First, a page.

Since they are unpaid volunteers, this was not caused by a shutdown of military funds. Priests were warned that they risked arrest and military discipline if, without pay, they simply walked onto the base property to perform a chaplain's regular duties.
Congress quickly responded with a nonbinding resolution to reinstate furloughed chaplains on a volunteer basis. The House voted 400 to 1, and the Senate passed a similar resolution.
Barack Obama didn't have his fingerprints on that order, but since his views about banning any public reference to Christianity are well known, the military (and others) want to be in sync with the chief. Likewise, the American Civil Liberties Union and atheist organizations know they won't suffer any legal opposition from the Obama administration when they file their anti-religion lawsuits.
For example, the ACLU and the Freedom From Religion Foundation sued a little school district in Jackson City, Ohio, to force the school to take a picture of Jesus off a school wall. The picture was one of 23 famous historical figures displayed in small frames on a school wall ever since 1947.
The school agreed to take down the picture of Jesus, but that's not the end of it. The school now is required to pay the ACLU $80,000 for its attorneys' fees plus $15,000 to reward five anonymous plaintiffs. The school settled and agreed to pay these amounts because it couldn't afford any more legal expenses to defend itself.
In another example of the anti-religious push going on in our military, a U.S. Air Force chaplain, Lt. Col. Kenneth Reyes, posted a column in the Chaplain's Corner section of his base's website entitled, "No Atheists in Foxholes: Chaplains Gave All in World War II." An outfit called the Military Religious Freedom Foundation sent an irate letter to the base commander, claiming that some airmen, who remained anonymous, had complained.
Reyes was ordered to remove the column, but that didn't satisfy the anti-religion group. It demanded that he be punished.
This so-called Religious Freedom group took particular offense at the title, "No Atheists in Foxholes," calling it a "bigoted, religious supremacist phrase." They called the rest of the column "faith-based hate" and an "anti-secular diatribe."
Reyes's column was actually an innocuous message. He summarized the World War II origins of the "no atheists in foxholes" phrase and then commented that faith could be religious or secular.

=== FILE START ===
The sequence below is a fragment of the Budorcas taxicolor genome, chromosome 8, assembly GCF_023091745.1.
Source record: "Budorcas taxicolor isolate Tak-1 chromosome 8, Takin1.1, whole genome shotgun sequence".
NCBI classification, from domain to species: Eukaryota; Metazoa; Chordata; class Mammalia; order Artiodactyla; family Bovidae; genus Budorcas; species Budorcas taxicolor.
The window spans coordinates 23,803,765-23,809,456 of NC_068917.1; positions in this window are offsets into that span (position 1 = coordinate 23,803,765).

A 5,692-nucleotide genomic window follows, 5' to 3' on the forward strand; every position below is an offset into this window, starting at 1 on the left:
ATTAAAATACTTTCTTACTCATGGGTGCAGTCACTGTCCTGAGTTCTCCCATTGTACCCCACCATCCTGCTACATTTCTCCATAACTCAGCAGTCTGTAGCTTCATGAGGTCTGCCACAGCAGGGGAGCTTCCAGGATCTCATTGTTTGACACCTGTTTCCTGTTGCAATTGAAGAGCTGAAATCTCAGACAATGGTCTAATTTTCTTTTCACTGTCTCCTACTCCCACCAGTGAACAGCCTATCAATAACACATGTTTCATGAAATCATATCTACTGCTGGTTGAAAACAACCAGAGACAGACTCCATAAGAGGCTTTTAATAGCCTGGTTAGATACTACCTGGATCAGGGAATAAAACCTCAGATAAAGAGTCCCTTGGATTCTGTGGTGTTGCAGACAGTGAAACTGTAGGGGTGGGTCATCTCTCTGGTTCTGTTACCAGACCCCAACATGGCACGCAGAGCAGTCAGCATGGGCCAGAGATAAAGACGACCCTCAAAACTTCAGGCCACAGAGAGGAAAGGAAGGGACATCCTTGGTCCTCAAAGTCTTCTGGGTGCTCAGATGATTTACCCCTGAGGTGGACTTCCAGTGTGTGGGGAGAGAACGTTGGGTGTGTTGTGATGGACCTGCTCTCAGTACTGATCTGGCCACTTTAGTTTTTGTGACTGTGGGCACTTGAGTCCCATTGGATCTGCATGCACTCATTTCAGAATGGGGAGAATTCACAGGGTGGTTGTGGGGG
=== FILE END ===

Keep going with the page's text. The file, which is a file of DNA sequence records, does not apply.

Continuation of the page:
There was no mention of atheists outside of the historical phrase or of any particular religious group. The column was really very inclusive with no implication that faith has to be in any particular God, implying that everyone has faith in something.
If such a broad-minded, all-inclusive message is a problem, we have to wonder what has happened to our First Amendment right of "free exercise" of religion? Is Obama trying to eliminate military chaplains?
Incidents like these are building a climate of intimidation and discrimination against Christians in the military. It looks like those who are attacking Reyes are the ones who are spreading a climate of so-called "faith-based" hate.
The harassment of religion in the military may be part of Obama's attempt to make the government shutdown as painful to the public as possible. Andrews Air Force Base in Maryland is partially closed because of the shutdown (causing our troops to do their grocery shopping at more expensive off-base stores), but (surprise, surprise) Andrews Air Force golf course (one of Obama's favorites) remains open, ready for him to play his 36th round of golf this year.
The government shutdown closed the National Mall in Washington, D.C., but, in another example of Obama's politics, it was allowed to be open for an amnesty rally on Oct. 8. George Washington's home at Mount Vernon is not government property, but the feds closed the parking lot anyway so no one could conveniently visit the house.
The Obama administration closed Yellowstone National Park. When a group of foreign tourists disembarked from their tour bus in the park to photograph a herd of bison, they were locked inside the Old Faithful Inn and made to feel like criminals under arrest.
It's rather clear that the Obama administration is trying to select popular landmarks for closure in order to blame people's annoyance on Republicans. One of the silliest closures was a piece of South Dakota highway where it is possible to pull over and see the faces of the great Americans on Mount Rushmore.
Phyllis Schlafly is a national leader of the pro-family movement, a nationally syndicated columnist and author of Feminist Fantasies.
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